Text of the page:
Andy J said...

Jeremy, Since no posting which includes the word 'patent' goes uncommented on for long, I thought I would get my two pence worth in early. I think your statement
"which ties in to some extent with yesterday's guest Katpost by Barbara Cookson on the recovery of costs in patent litigation"
requires a comma after 'Cookson', because of course the IPEC does not deal with patent cases.
I trust this meets the requisite level of pedantry for a patent posting!

Darren Smyth said...

Sorry Andy did you say "of course the IPEC does not deal with patent cases"? Of course it does, as its former name of the Patents County Court makes clear!

Jeremy said...

Andy J: to substantiate Darren's response (since, when it comes to patents, anything said on this blog is assumed by some of our readers to be untrue unless substantiated) here are three patent cases that have come before IPEC in recent times:

Anonymous said...

I knew they shouldn't have changed the name of that court! Perhaps 'and patents' needs to be squeezed back into the title somewhere.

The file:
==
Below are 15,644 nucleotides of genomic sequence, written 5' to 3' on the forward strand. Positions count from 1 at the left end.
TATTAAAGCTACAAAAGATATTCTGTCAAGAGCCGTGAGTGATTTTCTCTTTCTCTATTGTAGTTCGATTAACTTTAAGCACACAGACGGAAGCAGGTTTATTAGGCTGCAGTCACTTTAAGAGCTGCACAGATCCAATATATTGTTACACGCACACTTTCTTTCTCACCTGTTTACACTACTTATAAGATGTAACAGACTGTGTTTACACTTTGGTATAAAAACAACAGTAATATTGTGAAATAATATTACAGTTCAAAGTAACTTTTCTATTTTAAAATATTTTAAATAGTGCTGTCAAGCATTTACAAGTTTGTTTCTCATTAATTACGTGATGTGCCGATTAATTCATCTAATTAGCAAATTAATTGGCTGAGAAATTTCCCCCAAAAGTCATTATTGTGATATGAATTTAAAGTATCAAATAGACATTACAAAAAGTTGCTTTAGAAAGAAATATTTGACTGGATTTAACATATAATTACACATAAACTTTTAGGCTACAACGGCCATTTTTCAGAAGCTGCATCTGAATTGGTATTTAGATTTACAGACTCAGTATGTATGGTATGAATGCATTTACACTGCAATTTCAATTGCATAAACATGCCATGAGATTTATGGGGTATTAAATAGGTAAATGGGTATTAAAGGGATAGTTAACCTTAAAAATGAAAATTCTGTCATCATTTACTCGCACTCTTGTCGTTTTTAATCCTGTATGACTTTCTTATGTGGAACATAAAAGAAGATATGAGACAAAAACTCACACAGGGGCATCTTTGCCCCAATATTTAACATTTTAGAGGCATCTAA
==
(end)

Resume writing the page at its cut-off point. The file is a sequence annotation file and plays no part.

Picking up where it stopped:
Anonymous said...

Presumably there are 2 types of scenarios here: 1. How much should be awarded by 'normal' courts, and 2. How does the Directive apply when the litigants have chosen a 'small claims' type of court or one where it is known that there is capping of fees/damages. The Directive should not apply where by their actions the litigants have waived the right to proportionate legal costs.

Andy J said...

That'll teach me to be a smart arse. Of course I was thinking of the Small Claims Track of the IPEC, so not relevant to the case Barbara Cookson was reporting. Mea culpa.

Anonymous said...

There is already a case dealing with art 14 (C-406/09). Further, the authors of the recent edition of the Modern Law of Patents (15.164 and 15.165) question cost capping under the Directive. They suggest that a Claimant who starts proceedings in a cost capped tribunal cannot complain as they are consenting. But the rule should be significant where a claimant resists a transfer application to the IPEC from the Patents Court.

Also, it is important to note that the rule applies only against the infringer (defendant) and not against the claimant. So a defendant cannot complain about capped costs (unless we have another "not similar" = "similar" occurrence).